Project Management

The Limits of the Linear Approach to Schedule Variance

Vladimir is a project manager in Moscow.

In earned value management (EVM), the deviation from the project schedule is represented with the Schedule Variance (SV) indicator. It helps the project manager to notice the deviation and to trigger corrective actions.

The authorized work that should have been accomplished at some point in time is represented by the Planned Value (PV) variable. The Earned Value (EV) variable corresponds to the work that has been completed. The difference between EV and PV is equal to the SV. The ideal project has an SV equal to zero all along its duration. So, any non-zero values of SV indicate that the project is ahead or behind schedule.

For further analysis, we’ll take the budget at completion (BAC) as equal to 1 regardless of the actual units used in practice. Also, we assume that both PV and EV can be determined at any moment of time during the project.

The Planned and Earned Value Model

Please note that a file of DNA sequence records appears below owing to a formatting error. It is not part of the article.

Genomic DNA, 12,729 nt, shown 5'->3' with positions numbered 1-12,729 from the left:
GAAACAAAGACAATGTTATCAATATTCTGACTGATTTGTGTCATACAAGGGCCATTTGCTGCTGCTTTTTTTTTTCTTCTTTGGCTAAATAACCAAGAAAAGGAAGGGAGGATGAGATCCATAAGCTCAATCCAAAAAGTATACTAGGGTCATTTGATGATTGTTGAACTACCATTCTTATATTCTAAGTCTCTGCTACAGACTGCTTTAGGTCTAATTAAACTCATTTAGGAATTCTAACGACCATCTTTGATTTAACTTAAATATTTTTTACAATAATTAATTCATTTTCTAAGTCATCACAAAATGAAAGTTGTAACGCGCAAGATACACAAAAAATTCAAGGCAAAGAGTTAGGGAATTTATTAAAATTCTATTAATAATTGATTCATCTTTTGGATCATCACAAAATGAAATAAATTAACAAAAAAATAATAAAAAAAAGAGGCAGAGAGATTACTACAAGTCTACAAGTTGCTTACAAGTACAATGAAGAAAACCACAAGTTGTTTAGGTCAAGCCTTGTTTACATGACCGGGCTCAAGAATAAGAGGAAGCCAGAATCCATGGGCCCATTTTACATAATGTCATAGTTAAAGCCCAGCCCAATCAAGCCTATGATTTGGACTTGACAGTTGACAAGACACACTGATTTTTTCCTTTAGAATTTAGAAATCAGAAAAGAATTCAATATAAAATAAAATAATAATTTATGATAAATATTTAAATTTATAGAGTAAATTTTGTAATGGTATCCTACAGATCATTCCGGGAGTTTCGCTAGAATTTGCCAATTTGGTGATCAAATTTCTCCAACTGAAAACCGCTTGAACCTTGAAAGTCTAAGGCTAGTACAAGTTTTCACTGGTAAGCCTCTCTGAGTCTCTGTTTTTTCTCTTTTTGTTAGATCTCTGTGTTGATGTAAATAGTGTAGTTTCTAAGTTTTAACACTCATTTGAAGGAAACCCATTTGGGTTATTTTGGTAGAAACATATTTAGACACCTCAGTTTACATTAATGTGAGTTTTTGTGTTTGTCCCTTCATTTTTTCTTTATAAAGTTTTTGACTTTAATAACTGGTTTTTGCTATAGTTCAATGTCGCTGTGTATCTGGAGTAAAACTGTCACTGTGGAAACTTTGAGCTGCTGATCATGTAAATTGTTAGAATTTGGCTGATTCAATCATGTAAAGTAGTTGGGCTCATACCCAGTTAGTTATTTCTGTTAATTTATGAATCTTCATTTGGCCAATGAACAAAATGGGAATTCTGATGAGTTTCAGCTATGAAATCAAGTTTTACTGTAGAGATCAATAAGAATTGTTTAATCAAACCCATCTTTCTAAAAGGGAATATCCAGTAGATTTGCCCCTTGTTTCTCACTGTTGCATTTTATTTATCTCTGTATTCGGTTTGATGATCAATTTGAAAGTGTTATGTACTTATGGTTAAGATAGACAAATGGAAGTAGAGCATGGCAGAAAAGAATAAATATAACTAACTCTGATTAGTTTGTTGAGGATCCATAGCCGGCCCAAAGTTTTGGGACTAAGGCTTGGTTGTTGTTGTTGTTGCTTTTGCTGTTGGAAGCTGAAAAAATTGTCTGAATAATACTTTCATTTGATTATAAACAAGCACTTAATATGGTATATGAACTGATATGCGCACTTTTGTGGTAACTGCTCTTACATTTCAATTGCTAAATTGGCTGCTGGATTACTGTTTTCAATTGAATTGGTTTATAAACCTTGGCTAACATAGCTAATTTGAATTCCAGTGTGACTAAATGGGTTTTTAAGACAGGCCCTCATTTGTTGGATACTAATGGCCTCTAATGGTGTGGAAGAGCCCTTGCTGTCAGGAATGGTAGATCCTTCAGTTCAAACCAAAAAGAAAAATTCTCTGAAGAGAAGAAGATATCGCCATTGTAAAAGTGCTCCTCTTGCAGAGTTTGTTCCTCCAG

The PV distribution in time serves as a guideline for the schedule performance monitoring. The sigmoid (logistic) function is taken to model the PV (the middle of the project is the most intense in terms of work to be done). For EV, we’ll take the quadratic function, which models the project that runs behind the schedule most of the time. The chart below depicts the PV and EV variables:

The X-axis represents the time variable, which changes from 0 (start of the project) to 1 (…

Please log in or sign up below to read the rest of the article.


Continue reading...

Log In
Sign Up

I only know two pieces of music. One of them is 'Claire de Lune.' The other one isn't.

- Victor Borge